Of course, I didn’t know this at the time that I was looking at them, and I happily (though gently) picked them up to get a couple of side-on photos that better showed their faces and bellies than a top-down view of them sitting in the water. Fortunately, I suffered no ill effects from the encounter. The back is more toxic than the belly, and despite this defense, newts are often preyed upon; predators get around the toxicity by targeting the newt’s underside. The newts rely on a learned avoidance by predators, where young predators that attempt to take a newt for dinner will remember the distastefulness of it and not try any others. This may result in the loss of one newt, but the protection of many others. Some predator species have an innate avoidance of aposematically-coloured creatures.
The eft I caught was found in the water. This is an unusual spot for one, as they generally stick to the land, and it could be that it was preparing to metamorphize into the third life stage, the adult (perhaps resulting in a lowered toxicity level). Only the olive adults mate, which means that sexual maturity isn’t reached until often three or four years of age, or potentially up to seven or more if the efts metamorphize late. I wonder how old some of the newts I was looking at actually were.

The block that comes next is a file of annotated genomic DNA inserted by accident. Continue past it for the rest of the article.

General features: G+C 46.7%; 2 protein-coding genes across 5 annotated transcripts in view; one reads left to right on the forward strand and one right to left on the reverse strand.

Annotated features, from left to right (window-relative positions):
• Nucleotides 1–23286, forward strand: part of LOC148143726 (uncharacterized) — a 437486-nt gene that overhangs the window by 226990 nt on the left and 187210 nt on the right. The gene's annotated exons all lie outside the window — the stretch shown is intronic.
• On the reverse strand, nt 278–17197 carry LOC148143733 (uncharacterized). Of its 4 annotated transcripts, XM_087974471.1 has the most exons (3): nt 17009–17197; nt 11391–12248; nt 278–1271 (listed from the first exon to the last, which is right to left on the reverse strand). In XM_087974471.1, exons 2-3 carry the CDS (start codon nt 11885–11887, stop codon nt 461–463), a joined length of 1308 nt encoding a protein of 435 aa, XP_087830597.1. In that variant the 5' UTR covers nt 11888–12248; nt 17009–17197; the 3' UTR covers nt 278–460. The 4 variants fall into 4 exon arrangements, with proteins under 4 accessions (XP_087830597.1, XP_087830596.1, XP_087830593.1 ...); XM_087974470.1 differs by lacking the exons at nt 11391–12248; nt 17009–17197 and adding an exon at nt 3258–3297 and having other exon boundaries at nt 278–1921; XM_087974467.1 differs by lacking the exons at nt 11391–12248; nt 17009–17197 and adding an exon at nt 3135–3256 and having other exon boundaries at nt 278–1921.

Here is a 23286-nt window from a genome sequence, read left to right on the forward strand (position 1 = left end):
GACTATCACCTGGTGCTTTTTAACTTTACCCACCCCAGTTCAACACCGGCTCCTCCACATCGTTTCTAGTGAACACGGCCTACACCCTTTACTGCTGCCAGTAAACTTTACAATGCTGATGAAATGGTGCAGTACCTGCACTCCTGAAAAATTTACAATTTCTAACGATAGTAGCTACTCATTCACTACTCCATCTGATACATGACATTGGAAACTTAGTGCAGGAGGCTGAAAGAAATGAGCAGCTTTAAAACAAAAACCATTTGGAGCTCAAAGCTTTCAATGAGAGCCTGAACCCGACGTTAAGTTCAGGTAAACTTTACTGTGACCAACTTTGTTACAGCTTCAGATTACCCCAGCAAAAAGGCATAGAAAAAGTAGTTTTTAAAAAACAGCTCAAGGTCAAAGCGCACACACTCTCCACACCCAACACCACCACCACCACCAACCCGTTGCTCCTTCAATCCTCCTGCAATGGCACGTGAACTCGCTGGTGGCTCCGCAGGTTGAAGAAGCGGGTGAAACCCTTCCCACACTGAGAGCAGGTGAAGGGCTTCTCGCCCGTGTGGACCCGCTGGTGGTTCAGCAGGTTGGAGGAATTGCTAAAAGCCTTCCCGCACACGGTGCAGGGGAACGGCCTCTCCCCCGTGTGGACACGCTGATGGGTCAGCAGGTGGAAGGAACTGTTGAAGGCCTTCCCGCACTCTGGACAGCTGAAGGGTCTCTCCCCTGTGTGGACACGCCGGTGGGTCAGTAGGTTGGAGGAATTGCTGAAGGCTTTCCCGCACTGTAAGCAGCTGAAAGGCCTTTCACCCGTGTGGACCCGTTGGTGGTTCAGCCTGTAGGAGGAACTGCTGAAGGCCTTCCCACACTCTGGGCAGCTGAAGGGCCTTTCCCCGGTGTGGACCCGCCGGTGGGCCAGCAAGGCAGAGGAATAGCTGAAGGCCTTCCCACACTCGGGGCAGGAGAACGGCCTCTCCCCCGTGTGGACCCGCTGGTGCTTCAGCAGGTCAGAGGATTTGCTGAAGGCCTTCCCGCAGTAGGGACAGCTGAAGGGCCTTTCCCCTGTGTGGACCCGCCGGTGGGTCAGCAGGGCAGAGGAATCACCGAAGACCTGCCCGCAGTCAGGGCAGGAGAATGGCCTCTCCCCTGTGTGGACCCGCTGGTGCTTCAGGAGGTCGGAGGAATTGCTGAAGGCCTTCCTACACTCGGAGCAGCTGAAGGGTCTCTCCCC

The adults have an amazing homing ability, like that of homing pigeons. Displace a newt from familiar territory and it can still find its way back. It orients using magnetic fields, but also uses its sense of smell (to detect water) and sight (to orient against the sun) to guide it, although in experimental tests even newts with no smell or sight could successfully find water. Displaced newts will automatically orient downhill, which is reasonable, since water usually lies in the lower areas. I wouldn’t’ve thought that newts would find themselves displaced often enough to have needed to evolve such a complicated system.
I probably saw more salamanders in that single outing than I had in my life prior to that combined. They don’t occur in the ponds on my parents’ property (or, if they do, certainly not in great numbers like they were here, and don’t hang out in the open). I will admit to never having made a special outing to look for them before, either, though. As is the case with so many things, if you actually go looking for something, you can amaze yourself with how common it actually is.